tomorrow. Change we must; we cannot stand still.

1. Grapevine, June 1961
2. Grapevine, February 1961

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Walk In Dry Places

Finding a Higher Good____Handling Trouble.

There are times when things just don't work out, despite our best efforts. Even in sobriety, we can have business or marriage failures, accidents, sicknesses, or trouble in holding a job. Sobriety is no guarantee that things will always work out according to our expectancies.

But no disappointment or failure has to throw us or cause permanent distress. It is some comfort to remember that the meeting of the first two AA members came out of a business failure, not a success. On many occasions, a disappointment or a setback can actually give a person the insight and understanding needed for a new, more successful effort.

We do not, of course, want to rationalize failure. We should also accept responsibility when failure has been the result of negligence or wrong action on our part. Nevertheless, as we continue to seek and to follow God's guidance, w will find the course of our lives that fits our needs and capabilities. There is a higher good in everything. Even our drinking was indirectly beneficial in pushing us toward AA and the program's healing principles.
I will not waste time today brooding over mistakes or losses. I'll know that God is in charge of my life and can turn liabilities into assets and defeats into victories.

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Keep It Simple

The best way to find a helping hand is at the end of your arm.----Swedish proverb

During our illness, we hurt others. We hurt ourselves. We messed up a lot.

So, a lot of us come to recovery not trusting ourselves very much. The truth is, as addicts, we couldn't be trusted.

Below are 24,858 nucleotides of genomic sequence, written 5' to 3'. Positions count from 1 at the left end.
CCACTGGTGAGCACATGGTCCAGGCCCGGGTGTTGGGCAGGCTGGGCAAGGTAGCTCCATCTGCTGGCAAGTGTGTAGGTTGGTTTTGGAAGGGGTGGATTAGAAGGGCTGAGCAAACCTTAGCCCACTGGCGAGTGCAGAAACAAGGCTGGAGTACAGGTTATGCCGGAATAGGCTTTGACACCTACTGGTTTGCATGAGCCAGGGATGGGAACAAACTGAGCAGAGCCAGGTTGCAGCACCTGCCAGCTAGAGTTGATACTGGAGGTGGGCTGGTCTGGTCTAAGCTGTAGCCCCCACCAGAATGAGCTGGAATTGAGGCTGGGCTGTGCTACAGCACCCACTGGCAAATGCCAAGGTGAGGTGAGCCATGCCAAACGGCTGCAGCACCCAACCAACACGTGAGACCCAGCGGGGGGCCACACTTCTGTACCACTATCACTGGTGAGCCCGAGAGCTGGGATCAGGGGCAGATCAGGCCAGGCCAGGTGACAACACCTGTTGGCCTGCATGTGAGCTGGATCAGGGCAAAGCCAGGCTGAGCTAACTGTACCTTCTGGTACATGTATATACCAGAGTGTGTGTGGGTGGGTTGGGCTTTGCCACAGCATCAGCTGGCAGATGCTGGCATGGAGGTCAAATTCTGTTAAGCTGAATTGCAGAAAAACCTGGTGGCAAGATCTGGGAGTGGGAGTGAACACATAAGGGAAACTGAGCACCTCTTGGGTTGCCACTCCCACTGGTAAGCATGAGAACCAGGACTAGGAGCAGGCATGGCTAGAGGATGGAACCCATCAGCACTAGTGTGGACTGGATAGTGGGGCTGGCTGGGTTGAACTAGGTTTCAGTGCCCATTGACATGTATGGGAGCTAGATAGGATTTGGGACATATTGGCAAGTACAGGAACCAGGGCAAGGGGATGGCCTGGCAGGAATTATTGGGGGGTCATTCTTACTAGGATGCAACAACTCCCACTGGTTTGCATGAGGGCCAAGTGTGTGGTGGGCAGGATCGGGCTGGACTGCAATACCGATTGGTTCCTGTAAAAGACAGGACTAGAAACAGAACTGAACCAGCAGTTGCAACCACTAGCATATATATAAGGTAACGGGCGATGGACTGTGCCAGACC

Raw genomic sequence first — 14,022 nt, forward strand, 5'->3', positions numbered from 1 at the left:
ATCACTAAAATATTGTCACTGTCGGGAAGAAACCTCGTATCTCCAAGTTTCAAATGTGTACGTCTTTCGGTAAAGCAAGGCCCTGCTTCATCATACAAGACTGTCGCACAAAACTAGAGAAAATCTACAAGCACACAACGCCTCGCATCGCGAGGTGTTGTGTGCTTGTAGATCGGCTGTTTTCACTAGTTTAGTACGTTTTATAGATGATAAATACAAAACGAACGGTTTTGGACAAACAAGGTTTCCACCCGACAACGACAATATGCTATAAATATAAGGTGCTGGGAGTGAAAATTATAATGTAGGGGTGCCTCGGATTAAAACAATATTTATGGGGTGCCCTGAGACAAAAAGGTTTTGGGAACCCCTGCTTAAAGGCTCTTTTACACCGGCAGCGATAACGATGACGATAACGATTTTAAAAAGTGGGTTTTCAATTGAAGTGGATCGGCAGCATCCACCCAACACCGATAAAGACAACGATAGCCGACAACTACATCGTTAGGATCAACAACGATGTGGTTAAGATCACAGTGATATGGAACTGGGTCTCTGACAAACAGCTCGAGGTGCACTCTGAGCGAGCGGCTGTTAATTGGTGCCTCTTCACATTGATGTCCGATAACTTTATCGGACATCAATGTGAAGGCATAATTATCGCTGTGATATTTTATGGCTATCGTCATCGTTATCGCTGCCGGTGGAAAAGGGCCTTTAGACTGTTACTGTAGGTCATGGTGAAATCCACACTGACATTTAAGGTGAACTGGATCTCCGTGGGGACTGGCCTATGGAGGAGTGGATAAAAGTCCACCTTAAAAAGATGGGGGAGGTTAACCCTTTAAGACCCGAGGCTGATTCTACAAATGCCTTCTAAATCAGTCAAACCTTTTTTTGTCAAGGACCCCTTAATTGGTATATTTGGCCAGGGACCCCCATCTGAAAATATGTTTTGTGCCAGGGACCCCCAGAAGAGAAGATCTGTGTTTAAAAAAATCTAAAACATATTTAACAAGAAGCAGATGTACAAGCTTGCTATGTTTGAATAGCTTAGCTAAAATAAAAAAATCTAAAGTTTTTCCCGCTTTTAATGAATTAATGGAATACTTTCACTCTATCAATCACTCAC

But in recovery, we can be trusted again. We can again live and love ourselves. We do this by finding our spiritual center. This is the place inside of us where our Higher Power lives. We turn our will and our lives over to this spiritual center. We do as our spiritual center tells us. And from our spiritual center, we'll find our values. We'll live better lives. We'll come to trust ourselves again.

Prayer for the Day: Higher Power, thank-you for helping me believe in myself again. I'll treat myself with love and kindness. I know You want me to.

Action for the Day: Today, I'll list four ways I couldn't be trusted during my addiction. I'll also list four ways I can now be trusted.

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Alcoholics Anonymous - Fourth Edition

Chapter 10 - To Employers

Here were three exceptional men lost to this world because I did not understand alcoholism as I do now. What irony—I became an alcoholic myself! And but for the intervention of an understanding person, I might have followed in their footsteps. My downfall cost the business community unknown thousands of dollars, for it takes real money to train a man for an executive position. This kind of waste goes on unabated. We think the business fabric is shot through with a situation which might be helped by better understanding all around.

p. 137